Tag Archives: Ekman spiral

Bottom Ekman layer without a rotating table

Can you do a bottom Ekman layer demonstration without a rotating table? That’s the kind of challenge I like :-)

The way I’ve previously showed bottom Ekman layers is by spinning up a cylindrical tank on the rotating table until it reaches solid body rotation, adding dye crystals to visualise the circulation later, and then stopping the tank to create friction at the bottom (and the sides, but we are mainly interested in the bottom since we want a bottom Ekman layer) as the water continues moving but comes under the influence of friction. But what if we just invert the whole thing?

Move the “bottom”, not the water

My initial idea was to use a Lazy Susan (you know, the kind of tray on a swivel base that you can use for your jam and honey etc on your breakfast table, but which you shouldn’t turn too rapidly (ask me how I know)) and to have a cylindrical vase sit on it, which will then be put in rotation and will rotate around and under the (initially still stagnant) water. The friction with the moving vase will then lead to a bottom-intensified circulation.

Problem here: While I have a Lazy Susan at home as well as a vase that would work as “tank”, I am currently in Bergen where I don’t have access to my own equipment. Instead, though, I have access to a rotating table in GFI’s basement which I used to simulate my Lazy Susan idea (Cool, eh? Simulating a non-rotating-table situation on a rotating table ;-)).

That worked quite well, didn’t it?

This, btw, is what the setup looked like:

So how would that work as kitchen oceanography without an actual rotating table?

The physics themselves obviously work in this setup. However, they will be really difficult to observe for several reasons:

  • Scales. A small dish (like the one I used; for comparison see the usual tank in the background in the picture above) makes it a lot more difficult to see what’s going on, and in my case the circulation is quickly influenced by the sides of the dish (which is obviously not what we wanted).
  • Rotation. It’s not difficult to set a Lazy Susan into rotation, but I imagine it will be quite difficult to keep it at a constant rotation for any length of time. But you will only see the nice spiral for as long as you keep the rotation constant. As soon as it changes, so will your currents and that will be clearly visible in the dye (which is why you put it in in the first place).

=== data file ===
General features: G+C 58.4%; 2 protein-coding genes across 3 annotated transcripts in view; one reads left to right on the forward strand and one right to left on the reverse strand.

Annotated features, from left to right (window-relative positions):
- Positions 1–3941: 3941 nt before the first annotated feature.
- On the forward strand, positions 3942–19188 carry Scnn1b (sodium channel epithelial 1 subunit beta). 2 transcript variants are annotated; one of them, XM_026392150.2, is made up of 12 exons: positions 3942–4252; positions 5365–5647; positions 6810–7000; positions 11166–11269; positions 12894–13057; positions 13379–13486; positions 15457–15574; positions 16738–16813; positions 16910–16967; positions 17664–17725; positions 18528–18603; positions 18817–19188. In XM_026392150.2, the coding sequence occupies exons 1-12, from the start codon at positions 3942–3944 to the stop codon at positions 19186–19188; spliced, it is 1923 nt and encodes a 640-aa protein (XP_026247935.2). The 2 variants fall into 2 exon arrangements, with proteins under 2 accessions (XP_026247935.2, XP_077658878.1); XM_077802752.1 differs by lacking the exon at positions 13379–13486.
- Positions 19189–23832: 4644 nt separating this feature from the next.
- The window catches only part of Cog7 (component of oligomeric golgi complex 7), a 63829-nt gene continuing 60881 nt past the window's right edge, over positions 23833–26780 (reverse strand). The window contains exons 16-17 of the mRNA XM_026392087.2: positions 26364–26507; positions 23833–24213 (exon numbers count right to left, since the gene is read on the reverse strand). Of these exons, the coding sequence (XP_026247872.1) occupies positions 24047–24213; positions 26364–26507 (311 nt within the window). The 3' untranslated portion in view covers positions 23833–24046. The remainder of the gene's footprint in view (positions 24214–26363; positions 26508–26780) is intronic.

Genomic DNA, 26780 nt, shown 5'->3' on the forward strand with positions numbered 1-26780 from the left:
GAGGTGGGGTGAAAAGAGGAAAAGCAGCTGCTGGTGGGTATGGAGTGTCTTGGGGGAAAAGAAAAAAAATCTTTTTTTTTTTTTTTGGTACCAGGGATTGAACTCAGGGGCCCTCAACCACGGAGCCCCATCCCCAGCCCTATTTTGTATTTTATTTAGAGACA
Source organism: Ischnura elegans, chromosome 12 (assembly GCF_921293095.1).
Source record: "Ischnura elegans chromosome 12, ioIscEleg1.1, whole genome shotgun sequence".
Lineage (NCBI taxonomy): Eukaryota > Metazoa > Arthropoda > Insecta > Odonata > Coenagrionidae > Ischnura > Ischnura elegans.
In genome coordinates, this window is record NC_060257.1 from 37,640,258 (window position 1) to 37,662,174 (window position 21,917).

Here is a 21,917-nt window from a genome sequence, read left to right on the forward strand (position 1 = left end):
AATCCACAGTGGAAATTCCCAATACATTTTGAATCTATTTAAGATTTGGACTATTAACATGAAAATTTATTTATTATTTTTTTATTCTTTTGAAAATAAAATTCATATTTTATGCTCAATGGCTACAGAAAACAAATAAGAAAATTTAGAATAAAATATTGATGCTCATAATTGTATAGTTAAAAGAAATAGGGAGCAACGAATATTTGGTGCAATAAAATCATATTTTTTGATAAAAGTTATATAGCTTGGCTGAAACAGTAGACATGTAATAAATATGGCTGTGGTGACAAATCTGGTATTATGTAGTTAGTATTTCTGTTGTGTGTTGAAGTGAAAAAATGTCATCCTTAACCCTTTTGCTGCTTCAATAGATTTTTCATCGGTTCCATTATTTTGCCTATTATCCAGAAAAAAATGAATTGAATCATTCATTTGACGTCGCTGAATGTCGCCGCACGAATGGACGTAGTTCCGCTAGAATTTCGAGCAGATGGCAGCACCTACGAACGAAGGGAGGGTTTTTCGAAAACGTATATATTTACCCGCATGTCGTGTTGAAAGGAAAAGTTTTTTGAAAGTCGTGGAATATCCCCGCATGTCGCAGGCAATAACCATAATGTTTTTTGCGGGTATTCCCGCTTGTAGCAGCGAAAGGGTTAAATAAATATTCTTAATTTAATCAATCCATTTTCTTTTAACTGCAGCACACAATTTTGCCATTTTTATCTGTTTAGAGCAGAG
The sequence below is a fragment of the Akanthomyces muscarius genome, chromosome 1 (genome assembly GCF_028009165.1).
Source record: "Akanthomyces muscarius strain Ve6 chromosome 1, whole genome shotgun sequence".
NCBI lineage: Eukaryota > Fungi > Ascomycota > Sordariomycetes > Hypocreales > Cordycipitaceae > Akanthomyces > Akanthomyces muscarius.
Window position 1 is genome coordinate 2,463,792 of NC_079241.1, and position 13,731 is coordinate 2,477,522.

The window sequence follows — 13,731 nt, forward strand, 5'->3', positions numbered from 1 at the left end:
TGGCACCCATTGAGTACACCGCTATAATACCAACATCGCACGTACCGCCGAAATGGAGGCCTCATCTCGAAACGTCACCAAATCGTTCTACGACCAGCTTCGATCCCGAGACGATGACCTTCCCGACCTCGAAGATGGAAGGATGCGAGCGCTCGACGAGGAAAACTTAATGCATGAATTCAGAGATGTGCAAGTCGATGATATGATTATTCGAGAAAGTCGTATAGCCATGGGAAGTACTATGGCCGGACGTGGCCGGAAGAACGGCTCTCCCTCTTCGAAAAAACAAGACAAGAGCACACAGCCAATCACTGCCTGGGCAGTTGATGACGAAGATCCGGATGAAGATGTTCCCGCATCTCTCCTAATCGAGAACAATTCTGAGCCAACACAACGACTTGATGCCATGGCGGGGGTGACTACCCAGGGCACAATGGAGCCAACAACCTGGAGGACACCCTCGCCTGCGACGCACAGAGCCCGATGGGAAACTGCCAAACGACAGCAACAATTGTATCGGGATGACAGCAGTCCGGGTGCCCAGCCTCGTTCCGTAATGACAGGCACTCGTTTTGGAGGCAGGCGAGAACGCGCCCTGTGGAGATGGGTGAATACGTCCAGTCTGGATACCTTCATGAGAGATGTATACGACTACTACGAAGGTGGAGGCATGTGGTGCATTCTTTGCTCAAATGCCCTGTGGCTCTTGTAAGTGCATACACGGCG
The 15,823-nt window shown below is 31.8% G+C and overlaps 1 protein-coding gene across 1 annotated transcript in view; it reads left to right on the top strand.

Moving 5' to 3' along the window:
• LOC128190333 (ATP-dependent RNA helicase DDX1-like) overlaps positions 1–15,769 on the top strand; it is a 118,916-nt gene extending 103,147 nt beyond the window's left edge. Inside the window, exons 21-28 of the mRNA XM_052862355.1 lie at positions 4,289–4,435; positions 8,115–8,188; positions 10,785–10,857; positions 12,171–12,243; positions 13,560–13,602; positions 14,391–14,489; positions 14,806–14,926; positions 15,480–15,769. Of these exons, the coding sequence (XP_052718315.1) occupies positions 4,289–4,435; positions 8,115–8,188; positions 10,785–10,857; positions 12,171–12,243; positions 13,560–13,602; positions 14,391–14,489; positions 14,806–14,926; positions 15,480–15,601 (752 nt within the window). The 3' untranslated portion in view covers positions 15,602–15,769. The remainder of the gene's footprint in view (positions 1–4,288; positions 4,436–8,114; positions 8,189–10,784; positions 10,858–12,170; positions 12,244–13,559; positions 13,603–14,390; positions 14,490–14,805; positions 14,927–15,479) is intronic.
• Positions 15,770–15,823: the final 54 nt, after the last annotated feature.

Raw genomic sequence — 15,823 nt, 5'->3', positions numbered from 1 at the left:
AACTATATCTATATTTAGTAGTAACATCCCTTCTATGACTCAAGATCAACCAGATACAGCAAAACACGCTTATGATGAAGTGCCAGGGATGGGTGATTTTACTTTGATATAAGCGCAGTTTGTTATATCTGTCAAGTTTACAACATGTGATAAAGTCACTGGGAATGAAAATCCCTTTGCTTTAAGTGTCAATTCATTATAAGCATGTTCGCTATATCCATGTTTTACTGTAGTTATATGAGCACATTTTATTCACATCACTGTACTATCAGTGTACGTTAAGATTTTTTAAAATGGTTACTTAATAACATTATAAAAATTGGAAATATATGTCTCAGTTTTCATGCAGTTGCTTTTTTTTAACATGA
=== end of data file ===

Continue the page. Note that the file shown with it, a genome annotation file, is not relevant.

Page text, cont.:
• Documentation. If you want to document your experiment, if want to have your cameras co-rotating with the Lazy Susan, it’s going to be quite difficult to install them (but maybe you would just want one that sits stationary above the center of rotation? That would obviously be easy to do with a tripod)

So all in all: it was a nice idea, but either I haven’t thought it through well enough, or it is a whole lot easier to do with a rotating table. I would imagine that it’s quite hard to observe when you don’t know very well what you are looking for, so it is unfortunately not useful as a demonstration to introduce people to the topic. What do you think? Any suggestions on how to improve this and make it work at home?

Ekman spiral in a tank.

Tank experiment showing (the effects of) the Ekman spiral.

One experiments that has been run in GEOF130 forever is the “Ekman spiral” experiment. A tank filled with water is spun up to solid body rotation on a rotating table.

Then the tank is slowed down. The resulting friction between the water body and the tank creates a bottom Ekman spiral.

In the lab, you can observe the Ekman depth by looking into the tank from the side:

I’m showing you here what they see, except that you have a big advantage: The camera was mounted on the rotating table, so instead of watching the tank rotate in front of you (which makes it really difficult to focus on features without getting seasick) you are actually rotating with the tank.

It is very difficult to capture on video or photo, but Pierre and I are doing our best.

Stay tuned for a nice Ekman movie coming up soon!

Why do we get an Ekman spiral?

Visualizing an Ekman spiral using a deck of cards.

To state this right upfront: this post will not explain why the surface layer is moving at a 45 degree angle to the wind direction, and if anyone has a great idea for a simple demo for that please let me know! It will also not explain why the layers are turning further and further the deeper down you go. But what I am trying to do today is give an intuitive understanding for why all the theoretical layers in the water column turn in response to the surface layer and hence why an Ekman spiral develops if we accept that the surface layer is turning relative to the wind direction.

Demonstrating the formation of an Ekman spiral using a deck of cards.

You will need a deck of cards. Bonus points if they are “salmon fly” cards like mine (seriously – who could walk past a deck of cards with salmon flies on them? Plus I needed a deck of cards because I was already in Iceland when I realized I wanted to show this demo).

All you do now is put the stack in front of you. Put your hand on the top card, twist gently while applying a little bit of pressure. Voila – your Ekman spiral develops! It is turning the wrong way round, but the main point is that the twist is being transferred downwards from layer to layer and not only the top layer twisting while the other layers stay motionless.

And because people seem to always like movies: